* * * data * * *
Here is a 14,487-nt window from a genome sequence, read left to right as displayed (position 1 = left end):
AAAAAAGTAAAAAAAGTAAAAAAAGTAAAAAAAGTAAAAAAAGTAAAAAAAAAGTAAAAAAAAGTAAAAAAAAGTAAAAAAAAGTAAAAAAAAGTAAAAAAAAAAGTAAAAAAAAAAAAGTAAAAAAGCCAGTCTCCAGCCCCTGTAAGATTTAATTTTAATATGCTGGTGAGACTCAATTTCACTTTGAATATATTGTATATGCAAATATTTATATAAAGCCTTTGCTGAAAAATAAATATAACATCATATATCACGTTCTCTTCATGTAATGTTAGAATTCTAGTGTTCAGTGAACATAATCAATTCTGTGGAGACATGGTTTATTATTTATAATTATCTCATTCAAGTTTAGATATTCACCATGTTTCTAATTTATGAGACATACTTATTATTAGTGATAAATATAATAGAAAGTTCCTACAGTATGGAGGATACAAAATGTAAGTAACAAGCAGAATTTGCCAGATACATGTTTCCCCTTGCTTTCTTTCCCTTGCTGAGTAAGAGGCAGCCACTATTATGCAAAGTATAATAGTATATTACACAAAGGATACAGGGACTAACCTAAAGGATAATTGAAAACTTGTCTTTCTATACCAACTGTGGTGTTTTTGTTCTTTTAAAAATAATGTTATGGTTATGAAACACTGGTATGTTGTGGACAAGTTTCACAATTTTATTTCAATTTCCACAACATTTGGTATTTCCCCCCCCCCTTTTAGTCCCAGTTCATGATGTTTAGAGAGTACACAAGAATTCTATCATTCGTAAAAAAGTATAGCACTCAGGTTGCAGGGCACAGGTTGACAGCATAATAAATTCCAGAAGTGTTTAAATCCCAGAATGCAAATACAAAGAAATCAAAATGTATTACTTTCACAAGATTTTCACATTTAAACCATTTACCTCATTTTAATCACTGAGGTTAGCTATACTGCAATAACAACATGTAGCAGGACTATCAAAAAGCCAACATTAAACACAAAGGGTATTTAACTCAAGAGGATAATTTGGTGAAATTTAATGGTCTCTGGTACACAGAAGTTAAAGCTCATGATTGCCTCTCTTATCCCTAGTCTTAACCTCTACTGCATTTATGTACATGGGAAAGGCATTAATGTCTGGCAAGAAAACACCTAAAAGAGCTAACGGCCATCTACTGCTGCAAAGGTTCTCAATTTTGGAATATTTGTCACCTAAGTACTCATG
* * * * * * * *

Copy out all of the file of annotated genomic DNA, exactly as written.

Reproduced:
Here is a 14,487-nt window from a genome sequence, read left to right as displayed (position 1 = left end):
AAAAAAGTAAAAAAAGTAAAAAAAGTAAAAAAAGTAAAAAAAGTAAAAAAAAAGTAAAAAAAAGTAAAAAAAAGTAAAAAAAAGTAAAAAAAAGTAAAAAAAAAAGTAAAAAAAAAAAAGTAAAAAAGCCAGTCTCCAGCCCCTGTAAGATTTAATTTTAATATGCTGGTGAGACTCAATTTCACTTTGAATATATTGTATATGCAAATATTTATATAAAGCCTTTGCTGAAAAATAAATATAACATCATATATCACGTTCTCTTCATGTAATGTTAGAATTCTAGTGTTCAGTGAACATAATCAATTCTGTGGAGACATGGTTTATTATTTATAATTATCTCATTCAAGTTTAGATATTCACCATGTTTCTAATTTATGAGACATACTTATTATTAGTGATAAATATAATAGAAAGTTCCTACAGTATGGAGGATACAAAATGTAAGTAACAAGCAGAATTTGCCAGATACATGTTTCCCCTTGCTTTCTTTCCCTTGCTGAGTAAGAGGCAGCCACTATTATGCAAAGTATAATAGTATATTACACAAAGGATACAGGGACTAACCTAAAGGATAATTGAAAACTTGTCTTTCTATACCAACTGTGGTGTTTTTGTTCTTTTAAAAATAATGTTATGGTTATGAAACACTGGTATGTTGTGGACAAGTTTCACAATTTTATTTCAATTTCCACAACATTTGGTATTTCCCCCCCCCCTTTTAGTCCCAGTTCATGATGTTTAGAGAGTACACAAGAATTCTATCATTCGTAAAAAAGTATAGCACTCAGGTTGCAGGGCACAGGTTGACAGCATAATAAATTCCAGAAGTGTTTAAATCCCAGAATGCAAATACAAAGAAATCAAAATGTATTACTTTCACAAGATTTTCACATTTAAACCATTTACCTCATTTTAATCACTGAGGTTAGCTATACTGCAATAACAACATGTAGCAGGACTATCAAAAAGCCAACATTAAACACAAAGGGTATTTAACTCAAGAGGATAATTTGGTGAAATTTAATGGTCTCTGGTACACAGAAGTTAAAGCTCATGATTGCCTCTCTTATCCCTAGTCTTAACCTCTACTGCATTTATGTACATGGGAAAGGCATTAATGTCTGGCAAGAAAACACCTAAAAGAGCTAACGGCCATCTACTGCTGCAAAGGTTCTCAATTTTGGAATATTTGTCACCTAAGTACTCATG